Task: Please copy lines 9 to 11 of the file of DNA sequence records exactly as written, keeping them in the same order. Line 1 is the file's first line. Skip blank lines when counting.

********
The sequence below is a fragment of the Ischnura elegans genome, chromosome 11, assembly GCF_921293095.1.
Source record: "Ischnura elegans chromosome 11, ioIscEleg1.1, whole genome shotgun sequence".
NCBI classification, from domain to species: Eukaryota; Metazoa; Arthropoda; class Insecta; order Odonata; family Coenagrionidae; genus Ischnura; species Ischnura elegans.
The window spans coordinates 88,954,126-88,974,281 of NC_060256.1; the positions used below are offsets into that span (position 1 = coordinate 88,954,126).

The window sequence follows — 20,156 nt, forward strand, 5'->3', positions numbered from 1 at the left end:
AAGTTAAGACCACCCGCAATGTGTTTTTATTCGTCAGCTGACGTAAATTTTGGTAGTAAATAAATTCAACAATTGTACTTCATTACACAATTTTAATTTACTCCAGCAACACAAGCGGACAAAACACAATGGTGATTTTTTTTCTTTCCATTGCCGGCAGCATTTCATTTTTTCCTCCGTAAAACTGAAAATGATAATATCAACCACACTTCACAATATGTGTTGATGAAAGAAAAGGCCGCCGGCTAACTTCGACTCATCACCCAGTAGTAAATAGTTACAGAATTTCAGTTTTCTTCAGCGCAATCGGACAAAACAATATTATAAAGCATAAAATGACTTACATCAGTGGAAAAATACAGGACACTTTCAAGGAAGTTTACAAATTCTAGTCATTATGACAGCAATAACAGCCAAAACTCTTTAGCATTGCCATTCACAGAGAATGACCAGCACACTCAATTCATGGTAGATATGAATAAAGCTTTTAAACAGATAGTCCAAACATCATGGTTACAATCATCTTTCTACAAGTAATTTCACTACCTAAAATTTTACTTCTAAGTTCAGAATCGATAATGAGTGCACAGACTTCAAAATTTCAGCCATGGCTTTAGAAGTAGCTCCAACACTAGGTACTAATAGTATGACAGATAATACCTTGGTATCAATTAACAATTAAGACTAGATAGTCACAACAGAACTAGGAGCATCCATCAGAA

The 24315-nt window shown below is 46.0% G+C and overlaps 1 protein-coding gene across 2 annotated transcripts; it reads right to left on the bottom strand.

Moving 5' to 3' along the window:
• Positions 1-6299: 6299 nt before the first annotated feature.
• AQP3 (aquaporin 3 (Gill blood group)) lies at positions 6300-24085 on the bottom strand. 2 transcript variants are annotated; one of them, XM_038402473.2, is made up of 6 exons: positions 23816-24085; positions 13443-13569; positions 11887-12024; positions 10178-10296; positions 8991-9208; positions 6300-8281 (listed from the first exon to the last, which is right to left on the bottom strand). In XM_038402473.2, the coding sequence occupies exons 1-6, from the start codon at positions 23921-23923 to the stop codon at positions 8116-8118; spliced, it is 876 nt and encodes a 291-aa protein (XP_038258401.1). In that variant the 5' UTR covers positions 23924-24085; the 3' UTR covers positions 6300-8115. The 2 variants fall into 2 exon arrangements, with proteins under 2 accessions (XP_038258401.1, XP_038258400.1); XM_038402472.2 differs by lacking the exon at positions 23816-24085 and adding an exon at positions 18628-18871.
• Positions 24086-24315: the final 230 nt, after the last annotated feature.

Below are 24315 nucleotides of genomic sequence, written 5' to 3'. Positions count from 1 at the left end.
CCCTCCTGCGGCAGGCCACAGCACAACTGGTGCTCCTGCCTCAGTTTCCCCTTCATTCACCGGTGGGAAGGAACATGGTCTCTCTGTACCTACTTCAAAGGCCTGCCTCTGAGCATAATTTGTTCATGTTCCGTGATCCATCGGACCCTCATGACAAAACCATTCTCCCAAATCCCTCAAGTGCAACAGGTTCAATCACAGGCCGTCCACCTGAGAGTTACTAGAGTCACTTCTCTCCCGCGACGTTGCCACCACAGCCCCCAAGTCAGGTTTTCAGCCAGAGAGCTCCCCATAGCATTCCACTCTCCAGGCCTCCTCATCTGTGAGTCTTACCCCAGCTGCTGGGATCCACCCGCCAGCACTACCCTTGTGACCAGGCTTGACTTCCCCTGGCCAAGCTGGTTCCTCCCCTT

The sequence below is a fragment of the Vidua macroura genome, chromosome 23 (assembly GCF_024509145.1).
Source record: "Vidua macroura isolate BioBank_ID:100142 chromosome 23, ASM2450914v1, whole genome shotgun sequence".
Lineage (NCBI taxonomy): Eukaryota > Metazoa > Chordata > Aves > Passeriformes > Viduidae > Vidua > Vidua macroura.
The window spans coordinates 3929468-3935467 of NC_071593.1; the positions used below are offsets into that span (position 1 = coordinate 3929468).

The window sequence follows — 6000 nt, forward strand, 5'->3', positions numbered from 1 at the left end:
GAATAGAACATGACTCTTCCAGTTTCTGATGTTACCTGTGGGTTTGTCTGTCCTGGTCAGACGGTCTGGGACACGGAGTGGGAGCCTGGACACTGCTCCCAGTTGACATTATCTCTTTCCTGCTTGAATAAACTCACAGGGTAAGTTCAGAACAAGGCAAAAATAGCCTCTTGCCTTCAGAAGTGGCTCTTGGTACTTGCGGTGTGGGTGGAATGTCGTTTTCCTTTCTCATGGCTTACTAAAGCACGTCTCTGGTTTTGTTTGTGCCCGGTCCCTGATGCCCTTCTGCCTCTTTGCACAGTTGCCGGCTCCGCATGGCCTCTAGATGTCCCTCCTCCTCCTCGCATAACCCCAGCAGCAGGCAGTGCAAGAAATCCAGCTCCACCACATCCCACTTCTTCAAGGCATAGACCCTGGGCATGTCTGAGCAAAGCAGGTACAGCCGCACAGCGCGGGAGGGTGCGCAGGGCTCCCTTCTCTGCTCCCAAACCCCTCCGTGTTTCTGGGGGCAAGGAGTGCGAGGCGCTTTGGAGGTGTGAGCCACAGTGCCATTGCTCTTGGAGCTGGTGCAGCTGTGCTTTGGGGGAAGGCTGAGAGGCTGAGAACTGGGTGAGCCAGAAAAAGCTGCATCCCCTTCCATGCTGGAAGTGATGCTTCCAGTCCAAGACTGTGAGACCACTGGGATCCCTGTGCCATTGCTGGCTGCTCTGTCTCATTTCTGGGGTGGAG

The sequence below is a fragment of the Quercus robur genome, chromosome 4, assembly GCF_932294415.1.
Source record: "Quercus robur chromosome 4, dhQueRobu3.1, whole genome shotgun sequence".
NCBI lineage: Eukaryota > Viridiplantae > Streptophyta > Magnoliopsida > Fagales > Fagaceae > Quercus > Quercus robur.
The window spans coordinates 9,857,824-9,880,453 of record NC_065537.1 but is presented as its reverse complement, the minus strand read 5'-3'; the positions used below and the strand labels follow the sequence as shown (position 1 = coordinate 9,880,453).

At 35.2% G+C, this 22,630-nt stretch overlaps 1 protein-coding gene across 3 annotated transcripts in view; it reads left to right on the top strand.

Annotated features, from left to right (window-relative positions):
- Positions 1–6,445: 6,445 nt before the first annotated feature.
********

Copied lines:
• Positions 1-6299: 6299 nt before the first annotated feature.
• AQP3 (aquaporin 3 (Gill blood group)) lies at positions 6300-24085 on the bottom strand. 2 transcript variants are annotated; one of them, XM_038402473.2, is made up of 6 exons: positions 23816-24085; positions 13443-13569; positions 11887-12024; positions 10178-10296; positions 8991-9208; positions 6300-8281 (listed from the first exon to the last, which is right to left on the bottom strand). In XM_038402473.2, the coding sequence occupies exons 1-6, from the start codon at positions 23921-23923 to the stop codon at positions 8116-8118; spliced, it is 876 nt and encodes a 291-aa protein (XP_038258401.1). In that variant the 5' UTR covers positions 23924-24085; the 3' UTR covers positions 6300-8115. The 2 variants fall into 2 exon arrangements, with proteins under 2 accessions (XP_038258401.1, XP_038258400.1); XM_038402472.2 differs by lacking the exon at positions 23816-24085 and adding an exon at positions 18628-18871.
• Positions 24086-24315: the final 230 nt, after the last annotated feature.